There’s a price to be paid

Among the many risks typically associated with infrastructure financing, social risk – i.e., the risk that citizens will oppose privately financed infrastructure – doesn’t tend to cause investors many sleepless nights.

However, in the wake of the Occupy Wall Street protests and the Global Day of Rage held in many cities around the world on October 15 – protests targeting inequality and corporate greed with a strong anti-capitalist flavour – infrastructure investors might do well to pay attention.

At a recent conference on infrastructure risk organised by insurer Marsh, Thomas Putter, former chief executive of German fund manager Allianz Capital Partners, said as much to a roomful of attendees:

“There’s been a dramatic change in the political and social appreciation of infrastructure. The public takes infrastructure for granted, especially in the Western world. We [infrastructure investors] are now part of a mechanism that will force these assets to be paid for. This is social dynamite. And we’d better be very careful about how we explain this.”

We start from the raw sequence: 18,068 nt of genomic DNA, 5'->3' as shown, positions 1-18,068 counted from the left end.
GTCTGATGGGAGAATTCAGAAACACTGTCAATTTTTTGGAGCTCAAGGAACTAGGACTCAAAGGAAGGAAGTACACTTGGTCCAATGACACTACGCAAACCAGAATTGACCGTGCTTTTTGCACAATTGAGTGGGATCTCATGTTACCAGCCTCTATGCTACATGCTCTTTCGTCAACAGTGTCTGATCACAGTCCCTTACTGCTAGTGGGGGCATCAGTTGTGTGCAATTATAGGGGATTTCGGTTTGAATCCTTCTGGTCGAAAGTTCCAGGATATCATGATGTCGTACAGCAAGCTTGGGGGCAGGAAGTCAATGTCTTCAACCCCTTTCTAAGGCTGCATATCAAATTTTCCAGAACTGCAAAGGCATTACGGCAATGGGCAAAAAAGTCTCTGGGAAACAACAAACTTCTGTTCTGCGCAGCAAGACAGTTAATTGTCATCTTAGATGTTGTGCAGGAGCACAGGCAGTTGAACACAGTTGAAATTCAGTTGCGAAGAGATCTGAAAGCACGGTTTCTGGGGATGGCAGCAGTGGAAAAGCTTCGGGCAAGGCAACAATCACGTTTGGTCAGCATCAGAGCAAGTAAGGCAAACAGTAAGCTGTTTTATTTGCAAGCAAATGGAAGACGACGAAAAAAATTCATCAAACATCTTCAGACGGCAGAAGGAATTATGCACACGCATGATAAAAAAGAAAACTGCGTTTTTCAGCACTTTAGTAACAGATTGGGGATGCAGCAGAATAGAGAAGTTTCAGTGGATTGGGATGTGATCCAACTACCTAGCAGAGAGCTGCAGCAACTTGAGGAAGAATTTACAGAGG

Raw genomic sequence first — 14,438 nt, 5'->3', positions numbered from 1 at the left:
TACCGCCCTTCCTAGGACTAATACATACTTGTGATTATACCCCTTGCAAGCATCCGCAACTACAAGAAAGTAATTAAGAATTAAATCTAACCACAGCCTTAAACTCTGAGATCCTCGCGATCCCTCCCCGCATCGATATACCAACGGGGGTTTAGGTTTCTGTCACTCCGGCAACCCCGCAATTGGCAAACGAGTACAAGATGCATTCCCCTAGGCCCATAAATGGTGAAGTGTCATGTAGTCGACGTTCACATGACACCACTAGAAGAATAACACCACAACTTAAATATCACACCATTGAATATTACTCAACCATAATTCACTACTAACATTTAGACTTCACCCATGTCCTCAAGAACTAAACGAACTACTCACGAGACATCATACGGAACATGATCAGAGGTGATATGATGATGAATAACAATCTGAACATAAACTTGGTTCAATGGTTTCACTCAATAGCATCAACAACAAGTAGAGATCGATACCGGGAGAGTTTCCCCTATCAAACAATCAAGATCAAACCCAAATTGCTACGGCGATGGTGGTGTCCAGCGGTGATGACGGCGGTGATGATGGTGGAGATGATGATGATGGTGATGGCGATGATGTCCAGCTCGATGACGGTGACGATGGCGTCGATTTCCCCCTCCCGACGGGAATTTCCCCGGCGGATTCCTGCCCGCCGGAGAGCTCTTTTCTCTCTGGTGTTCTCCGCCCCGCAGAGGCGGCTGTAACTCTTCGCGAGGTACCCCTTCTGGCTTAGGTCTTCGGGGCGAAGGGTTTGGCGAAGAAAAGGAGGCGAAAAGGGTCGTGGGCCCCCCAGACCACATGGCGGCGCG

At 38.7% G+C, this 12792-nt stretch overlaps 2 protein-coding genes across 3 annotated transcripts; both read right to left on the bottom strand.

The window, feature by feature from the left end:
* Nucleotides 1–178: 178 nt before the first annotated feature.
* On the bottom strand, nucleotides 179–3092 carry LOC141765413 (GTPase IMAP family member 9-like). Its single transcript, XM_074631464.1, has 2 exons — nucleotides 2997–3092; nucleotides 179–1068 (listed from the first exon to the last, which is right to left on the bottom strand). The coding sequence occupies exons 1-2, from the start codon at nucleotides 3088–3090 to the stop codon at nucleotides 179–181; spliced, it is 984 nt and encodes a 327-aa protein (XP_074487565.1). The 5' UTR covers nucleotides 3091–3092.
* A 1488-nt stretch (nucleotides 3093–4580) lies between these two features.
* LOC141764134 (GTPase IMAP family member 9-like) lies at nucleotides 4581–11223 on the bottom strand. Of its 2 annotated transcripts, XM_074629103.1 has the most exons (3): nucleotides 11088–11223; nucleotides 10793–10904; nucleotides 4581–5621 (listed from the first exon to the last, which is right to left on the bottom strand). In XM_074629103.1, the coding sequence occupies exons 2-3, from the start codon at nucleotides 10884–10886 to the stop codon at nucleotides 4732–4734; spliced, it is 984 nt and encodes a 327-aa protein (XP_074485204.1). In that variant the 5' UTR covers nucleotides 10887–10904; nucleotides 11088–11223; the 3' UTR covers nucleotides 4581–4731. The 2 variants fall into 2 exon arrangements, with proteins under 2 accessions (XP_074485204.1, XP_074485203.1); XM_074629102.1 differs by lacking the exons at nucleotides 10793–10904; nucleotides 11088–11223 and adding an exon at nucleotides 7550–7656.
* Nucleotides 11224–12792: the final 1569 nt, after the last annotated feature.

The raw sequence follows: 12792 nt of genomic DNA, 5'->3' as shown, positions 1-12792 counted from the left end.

Putter has captured the zeitgeist. As austerity rages across Western economies and as its citizens find themselves increasingly poor, cash-strapped governments will be forced to lean on the private sector to satisfy infrastructure needs. And that means infrastructure’s costs are about to become much more transparent to Western citizens.

Readers following government criticism of the UK’s Private Finance Initiative (PFI) already have an insight into the potentially explosive political and social aspects of privately financed infrastructure, with the coalition government stoking public fears with tales of PFI endangering the long-term sustainability of the country’s schools and hospitals.

Ignore the burning fuse at your own risk.